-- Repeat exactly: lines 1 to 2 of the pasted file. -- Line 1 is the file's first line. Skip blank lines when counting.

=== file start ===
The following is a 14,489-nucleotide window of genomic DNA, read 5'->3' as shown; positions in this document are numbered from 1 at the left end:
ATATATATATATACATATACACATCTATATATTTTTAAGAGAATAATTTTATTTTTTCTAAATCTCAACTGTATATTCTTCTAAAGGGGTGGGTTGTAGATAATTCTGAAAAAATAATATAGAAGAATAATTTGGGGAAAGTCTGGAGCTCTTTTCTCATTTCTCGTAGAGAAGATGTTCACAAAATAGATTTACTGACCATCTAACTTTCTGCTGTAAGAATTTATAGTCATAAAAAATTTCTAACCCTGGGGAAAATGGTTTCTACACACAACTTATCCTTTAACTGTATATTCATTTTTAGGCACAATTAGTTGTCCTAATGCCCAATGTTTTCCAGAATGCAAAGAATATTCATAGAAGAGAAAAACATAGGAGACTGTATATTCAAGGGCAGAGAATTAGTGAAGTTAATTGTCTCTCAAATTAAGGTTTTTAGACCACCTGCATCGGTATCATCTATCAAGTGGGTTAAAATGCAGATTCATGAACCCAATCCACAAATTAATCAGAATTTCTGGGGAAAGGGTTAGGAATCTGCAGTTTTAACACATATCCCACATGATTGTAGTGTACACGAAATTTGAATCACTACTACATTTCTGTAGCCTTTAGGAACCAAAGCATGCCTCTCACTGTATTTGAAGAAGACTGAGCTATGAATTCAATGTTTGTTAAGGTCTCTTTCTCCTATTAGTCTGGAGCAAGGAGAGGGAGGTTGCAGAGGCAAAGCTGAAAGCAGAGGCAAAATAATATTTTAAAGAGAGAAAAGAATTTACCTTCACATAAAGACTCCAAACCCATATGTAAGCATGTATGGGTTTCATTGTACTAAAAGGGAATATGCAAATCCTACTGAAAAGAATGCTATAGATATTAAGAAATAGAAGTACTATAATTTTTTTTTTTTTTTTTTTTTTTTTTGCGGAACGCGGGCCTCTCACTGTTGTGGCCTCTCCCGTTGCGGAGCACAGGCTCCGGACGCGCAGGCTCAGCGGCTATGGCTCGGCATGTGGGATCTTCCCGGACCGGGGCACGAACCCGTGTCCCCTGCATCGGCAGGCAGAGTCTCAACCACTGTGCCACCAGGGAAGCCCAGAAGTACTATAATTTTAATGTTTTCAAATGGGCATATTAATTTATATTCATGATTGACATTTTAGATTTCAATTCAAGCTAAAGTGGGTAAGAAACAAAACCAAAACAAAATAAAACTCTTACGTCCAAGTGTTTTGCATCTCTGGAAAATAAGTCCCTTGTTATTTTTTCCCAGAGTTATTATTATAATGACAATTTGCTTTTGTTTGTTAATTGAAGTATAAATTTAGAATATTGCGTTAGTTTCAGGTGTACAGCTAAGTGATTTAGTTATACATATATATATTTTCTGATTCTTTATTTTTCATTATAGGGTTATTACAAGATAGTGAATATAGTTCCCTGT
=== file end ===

The following is a 14,489-nucleotide window of genomic DNA, read 5'->3' as shown; positions in this document are numbered from 1 at the left end:
ATATATATATATACATATACACATCTATATATTTTTAAGAGAATAATTTTATTTTTTCTAAATCTCAACTGTATATTCTTCTAAAGGGGTGGGTTGTAGATAATTCTGAAAAAATAATATAGAAGAATAATTTGGGGAAAGTCTGGAGCTCTTTTCTCATTTCTCGTAGAGAAGATGTTCACAAAATAGATTTACTGACCATCTAACTTTCTGCTGTAAGAATTTATAGTCATAAAAAATTTCTAACCCTGGGGAAAATGGTTTCTACACACAACTTATCCTTTAACTGTATATTCATTTTTAGGCACAATTAGTTGTCCTAATGCCCAATGTTTTCCAGAATGCAAAGAATATTCATAGAAGAGAAAAACATAGGAGACTGTATATTCAAGGGCAGAGAATTAGTGAAGTTAATTGTCTCTCAAATTAAGGTTTTTAGACCACCTGCATCGGTATCATCTATCAAGTGGGTTAAAATGCAGATTCATGAACCCAATCCACAAATTAATCAGAATTTCTGGGGAAAGGGTTAGGAATCTGCAGTTTTAACACATATCCCACATGATTGTAGTGTACACGAAATTTGAATCACTACTACATTTCTGTAGCCTTTAGGAACCAAAGCATGCCTCTCACTGTATTTGAAGAAGACTGAGCTATGAATTCAATGTTTGTTAAGGTCTCTTTCTCCTATTAGTCTGGAGCAAGGAGAGGGAGGTTGCAGAGGCAAAGCTGAAAGCAGAGGCAAAATAATATTTTAAAGAGAGAAAAGAATTTACCTTCACATAAAGACTCCAAACCCATATGTAAGCATGTATGGGTTTCATTGTACTAAAAGGGAATATGCAAATCCTACTGAAAAGAATGCTATAGATATTAAGAAATAGAAGTACTATAATTTTTTTTTTTTTTTTTTTTTTTTTTGCGGAACGCGGGCCTCTCACTGTTGTGGCCTCTCCCGTTGCGGAGCACAGGCTCCGGACGCGCAGGCTCAGCGGCTATGGCTCGGCATGTGGGATCTTCCCGGACCGGGGCACGAACCCGTGTCCCCTGCATCGGCAGGCAGAGTCTCAACCACTGTGCCACCAGGGAAGCCCAGAAGTACTATAATTTTAATGTTTTCAAATGGGCATATTAATTTATATTCATGATTGACATTTTAGATTTCAATTCAAGCTAAAGTGGGTAAGAAACAAAACCAAAACAAAATAAAACTCTTACGTCCAAGTGTTTTGCATCTCTGGAAAATAAGTCCCTTGTTATTTTTTCCCAGAGTTATTATTATAATGACAATTTGCTTTTGTTTGTTAATTGAAGTATAAATTTAGAATATTGCGTTAGTTTCAGGTGTACAGCTAAGTGATTTAGTTATACATATATATATTTTCTGATTCTTTATTTTTCATTATAGGGTTATTACAAGATAGTGAATATAGTTCCCTGT